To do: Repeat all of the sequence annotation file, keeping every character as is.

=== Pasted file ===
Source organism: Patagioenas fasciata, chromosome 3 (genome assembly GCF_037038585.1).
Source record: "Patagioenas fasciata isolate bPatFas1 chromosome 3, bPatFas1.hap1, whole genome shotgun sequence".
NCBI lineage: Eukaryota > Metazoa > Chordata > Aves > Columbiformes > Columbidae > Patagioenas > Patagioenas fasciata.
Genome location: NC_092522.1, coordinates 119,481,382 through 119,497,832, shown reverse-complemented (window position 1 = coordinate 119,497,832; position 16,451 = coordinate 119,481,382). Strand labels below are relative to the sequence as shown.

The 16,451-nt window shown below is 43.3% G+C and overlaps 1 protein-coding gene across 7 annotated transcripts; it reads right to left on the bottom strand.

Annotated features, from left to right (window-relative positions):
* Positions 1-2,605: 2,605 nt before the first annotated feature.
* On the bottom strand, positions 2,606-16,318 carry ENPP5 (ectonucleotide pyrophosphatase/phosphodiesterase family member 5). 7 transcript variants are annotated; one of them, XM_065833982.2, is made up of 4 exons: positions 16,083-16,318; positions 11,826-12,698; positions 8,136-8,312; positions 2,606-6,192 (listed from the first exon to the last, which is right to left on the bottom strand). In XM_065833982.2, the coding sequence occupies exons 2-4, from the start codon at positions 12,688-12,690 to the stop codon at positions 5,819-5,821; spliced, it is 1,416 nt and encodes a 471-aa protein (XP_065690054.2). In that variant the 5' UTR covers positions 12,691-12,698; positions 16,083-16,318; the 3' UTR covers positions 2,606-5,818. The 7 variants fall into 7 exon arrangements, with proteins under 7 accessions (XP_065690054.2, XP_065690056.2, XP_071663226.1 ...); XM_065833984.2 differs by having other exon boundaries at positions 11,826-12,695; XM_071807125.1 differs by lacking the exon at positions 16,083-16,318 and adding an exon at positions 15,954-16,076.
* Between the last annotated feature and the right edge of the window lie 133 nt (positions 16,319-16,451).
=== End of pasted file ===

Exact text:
Source organism: Patagioenas fasciata, chromosome 3 (genome assembly GCF_037038585.1).
Source record: "Patagioenas fasciata isolate bPatFas1 chromosome 3, bPatFas1.hap1, whole genome shotgun sequence".
NCBI lineage: Eukaryota > Metazoa > Chordata > Aves > Columbiformes > Columbidae > Patagioenas > Patagioenas fasciata.
Genome location: NC_092522.1, coordinates 119,481,382 through 119,497,832, shown reverse-complemented (window position 1 = coordinate 119,497,832; position 16,451 = coordinate 119,481,382). Strand labels below are relative to the sequence as shown.

The 16,451-nt window shown below is 43.3% G+C and overlaps 1 protein-coding gene across 7 annotated transcripts; it reads right to left on the bottom strand.

Annotated features, from left to right (window-relative positions):
* Positions 1-2,605: 2,605 nt before the first annotated feature.
* On the bottom strand, positions 2,606-16,318 carry ENPP5 (ectonucleotide pyrophosphatase/phosphodiesterase family member 5). 7 transcript variants are annotated; one of them, XM_065833982.2, is made up of 4 exons: positions 16,083-16,318; positions 11,826-12,698; positions 8,136-8,312; positions 2,606-6,192 (listed from the first exon to the last, which is right to left on the bottom strand). In XM_065833982.2, the coding sequence occupies exons 2-4, from the start codon at positions 12,688-12,690 to the stop codon at positions 5,819-5,821; spliced, it is 1,416 nt and encodes a 471-aa protein (XP_065690054.2). In that variant the 5' UTR covers positions 12,691-12,698; positions 16,083-16,318; the 3' UTR covers positions 2,606-5,818. The 7 variants fall into 7 exon arrangements, with proteins under 7 accessions (XP_065690054.2, XP_065690056.2, XP_071663226.1 ...); XM_065833984.2 differs by having other exon boundaries at positions 11,826-12,695; XM_071807125.1 differs by lacking the exon at positions 16,083-16,318 and adding an exon at positions 15,954-16,076.
* Between the last annotated feature and the right edge of the window lie 133 nt (positions 16,319-16,451).